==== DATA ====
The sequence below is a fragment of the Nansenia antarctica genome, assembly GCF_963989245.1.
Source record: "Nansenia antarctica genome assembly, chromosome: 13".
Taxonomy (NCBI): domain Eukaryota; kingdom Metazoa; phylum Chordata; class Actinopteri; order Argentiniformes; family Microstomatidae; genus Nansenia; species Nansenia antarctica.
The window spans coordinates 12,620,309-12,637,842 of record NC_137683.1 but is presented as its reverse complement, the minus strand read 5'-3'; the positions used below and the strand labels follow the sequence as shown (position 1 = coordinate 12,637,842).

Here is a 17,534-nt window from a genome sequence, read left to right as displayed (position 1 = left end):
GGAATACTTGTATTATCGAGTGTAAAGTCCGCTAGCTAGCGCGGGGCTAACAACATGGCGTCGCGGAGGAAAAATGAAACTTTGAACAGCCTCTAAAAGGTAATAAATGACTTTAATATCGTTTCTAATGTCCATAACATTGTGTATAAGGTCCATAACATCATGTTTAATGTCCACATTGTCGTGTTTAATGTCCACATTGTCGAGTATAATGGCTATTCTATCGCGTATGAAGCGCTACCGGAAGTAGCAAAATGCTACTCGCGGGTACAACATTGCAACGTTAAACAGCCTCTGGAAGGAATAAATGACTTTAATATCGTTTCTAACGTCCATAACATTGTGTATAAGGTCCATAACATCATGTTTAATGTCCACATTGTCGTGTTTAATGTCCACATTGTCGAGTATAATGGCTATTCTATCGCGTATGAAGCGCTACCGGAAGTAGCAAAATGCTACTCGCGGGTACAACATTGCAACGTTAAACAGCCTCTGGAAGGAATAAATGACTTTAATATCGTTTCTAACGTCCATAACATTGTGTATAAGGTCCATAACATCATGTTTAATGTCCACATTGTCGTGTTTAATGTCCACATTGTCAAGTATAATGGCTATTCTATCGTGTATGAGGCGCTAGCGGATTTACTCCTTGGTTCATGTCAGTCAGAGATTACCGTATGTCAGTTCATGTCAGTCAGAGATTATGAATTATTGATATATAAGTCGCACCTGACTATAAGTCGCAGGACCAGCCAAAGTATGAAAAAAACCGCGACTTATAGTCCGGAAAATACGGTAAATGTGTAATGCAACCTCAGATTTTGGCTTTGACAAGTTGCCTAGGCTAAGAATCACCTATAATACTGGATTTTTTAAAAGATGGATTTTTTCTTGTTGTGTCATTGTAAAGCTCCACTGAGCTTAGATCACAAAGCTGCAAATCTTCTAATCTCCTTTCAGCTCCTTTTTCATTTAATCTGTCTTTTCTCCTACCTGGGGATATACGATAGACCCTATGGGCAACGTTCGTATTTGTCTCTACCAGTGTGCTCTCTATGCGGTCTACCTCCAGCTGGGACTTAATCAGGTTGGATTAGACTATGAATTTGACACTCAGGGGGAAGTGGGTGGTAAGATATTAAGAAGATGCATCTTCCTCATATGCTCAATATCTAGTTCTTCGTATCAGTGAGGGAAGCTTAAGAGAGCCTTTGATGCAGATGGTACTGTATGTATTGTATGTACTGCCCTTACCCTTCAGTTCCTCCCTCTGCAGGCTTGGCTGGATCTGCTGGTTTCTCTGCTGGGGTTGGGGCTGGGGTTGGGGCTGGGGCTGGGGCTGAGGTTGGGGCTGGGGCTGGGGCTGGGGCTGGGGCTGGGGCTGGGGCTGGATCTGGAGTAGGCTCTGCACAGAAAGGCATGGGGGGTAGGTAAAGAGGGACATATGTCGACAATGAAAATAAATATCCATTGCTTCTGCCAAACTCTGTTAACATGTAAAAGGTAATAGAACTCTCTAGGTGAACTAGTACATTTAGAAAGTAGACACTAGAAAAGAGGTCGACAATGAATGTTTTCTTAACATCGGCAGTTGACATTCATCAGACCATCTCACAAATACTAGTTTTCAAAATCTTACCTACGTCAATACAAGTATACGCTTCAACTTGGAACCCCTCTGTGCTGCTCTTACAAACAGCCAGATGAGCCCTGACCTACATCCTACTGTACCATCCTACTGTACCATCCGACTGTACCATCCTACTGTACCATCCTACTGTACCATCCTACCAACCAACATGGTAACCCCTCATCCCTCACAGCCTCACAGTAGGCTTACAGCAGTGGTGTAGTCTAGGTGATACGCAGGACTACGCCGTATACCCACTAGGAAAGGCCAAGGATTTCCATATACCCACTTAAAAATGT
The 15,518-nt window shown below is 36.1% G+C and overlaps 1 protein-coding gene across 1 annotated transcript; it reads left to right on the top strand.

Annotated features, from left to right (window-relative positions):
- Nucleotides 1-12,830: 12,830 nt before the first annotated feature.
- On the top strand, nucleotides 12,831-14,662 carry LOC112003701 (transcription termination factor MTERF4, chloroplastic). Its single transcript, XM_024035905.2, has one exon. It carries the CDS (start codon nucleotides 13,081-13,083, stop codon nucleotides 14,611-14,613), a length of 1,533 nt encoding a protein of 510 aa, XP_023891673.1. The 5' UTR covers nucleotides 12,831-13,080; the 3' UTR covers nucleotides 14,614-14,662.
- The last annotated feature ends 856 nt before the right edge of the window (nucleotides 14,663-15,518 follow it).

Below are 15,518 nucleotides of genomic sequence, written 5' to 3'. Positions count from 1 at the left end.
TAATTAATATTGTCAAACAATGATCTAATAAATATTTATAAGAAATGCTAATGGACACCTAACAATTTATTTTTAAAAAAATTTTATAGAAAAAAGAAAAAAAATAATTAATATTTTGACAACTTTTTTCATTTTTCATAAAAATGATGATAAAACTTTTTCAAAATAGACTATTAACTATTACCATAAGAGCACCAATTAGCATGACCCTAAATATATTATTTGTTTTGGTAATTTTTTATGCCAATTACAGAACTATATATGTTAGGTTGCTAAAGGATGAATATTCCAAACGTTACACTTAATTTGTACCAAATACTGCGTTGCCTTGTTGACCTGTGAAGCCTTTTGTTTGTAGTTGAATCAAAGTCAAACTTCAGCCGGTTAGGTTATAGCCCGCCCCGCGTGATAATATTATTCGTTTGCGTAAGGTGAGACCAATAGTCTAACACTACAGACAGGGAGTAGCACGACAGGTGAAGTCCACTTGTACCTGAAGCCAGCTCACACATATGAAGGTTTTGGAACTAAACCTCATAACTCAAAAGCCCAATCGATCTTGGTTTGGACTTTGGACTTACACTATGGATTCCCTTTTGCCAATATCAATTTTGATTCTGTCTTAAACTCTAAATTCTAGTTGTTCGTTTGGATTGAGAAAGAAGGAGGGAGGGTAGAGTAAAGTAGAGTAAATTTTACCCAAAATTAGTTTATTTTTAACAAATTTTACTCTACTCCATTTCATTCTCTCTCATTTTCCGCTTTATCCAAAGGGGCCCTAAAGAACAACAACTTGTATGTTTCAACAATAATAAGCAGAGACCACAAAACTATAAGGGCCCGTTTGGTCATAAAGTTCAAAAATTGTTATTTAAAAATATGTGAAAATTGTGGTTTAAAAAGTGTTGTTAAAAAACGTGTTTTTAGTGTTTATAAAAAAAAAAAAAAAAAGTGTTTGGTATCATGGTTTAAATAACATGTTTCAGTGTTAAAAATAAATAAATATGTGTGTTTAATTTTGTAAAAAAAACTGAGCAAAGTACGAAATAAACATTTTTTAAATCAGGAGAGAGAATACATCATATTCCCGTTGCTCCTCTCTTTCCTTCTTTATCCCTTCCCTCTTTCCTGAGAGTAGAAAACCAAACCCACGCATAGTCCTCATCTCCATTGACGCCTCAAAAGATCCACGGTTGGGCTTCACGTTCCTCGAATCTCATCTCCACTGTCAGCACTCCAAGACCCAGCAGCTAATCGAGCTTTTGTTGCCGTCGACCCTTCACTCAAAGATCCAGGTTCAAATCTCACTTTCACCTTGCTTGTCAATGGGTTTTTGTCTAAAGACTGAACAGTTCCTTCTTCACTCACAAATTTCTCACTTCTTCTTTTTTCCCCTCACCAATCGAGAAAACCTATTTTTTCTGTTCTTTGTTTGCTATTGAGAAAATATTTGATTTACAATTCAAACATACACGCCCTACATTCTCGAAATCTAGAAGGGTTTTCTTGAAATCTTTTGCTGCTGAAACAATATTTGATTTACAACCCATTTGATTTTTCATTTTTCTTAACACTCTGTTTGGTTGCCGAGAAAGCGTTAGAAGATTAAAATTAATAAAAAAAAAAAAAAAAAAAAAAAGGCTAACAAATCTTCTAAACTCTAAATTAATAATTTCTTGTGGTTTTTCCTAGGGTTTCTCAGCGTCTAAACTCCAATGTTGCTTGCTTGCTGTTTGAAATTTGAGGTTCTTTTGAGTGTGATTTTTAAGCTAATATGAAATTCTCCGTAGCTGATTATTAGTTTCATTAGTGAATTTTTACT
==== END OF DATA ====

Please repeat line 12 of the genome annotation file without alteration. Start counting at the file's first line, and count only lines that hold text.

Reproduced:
Below are 15,518 nucleotides of genomic sequence, written 5' to 3'. Positions count from 1 at the left end.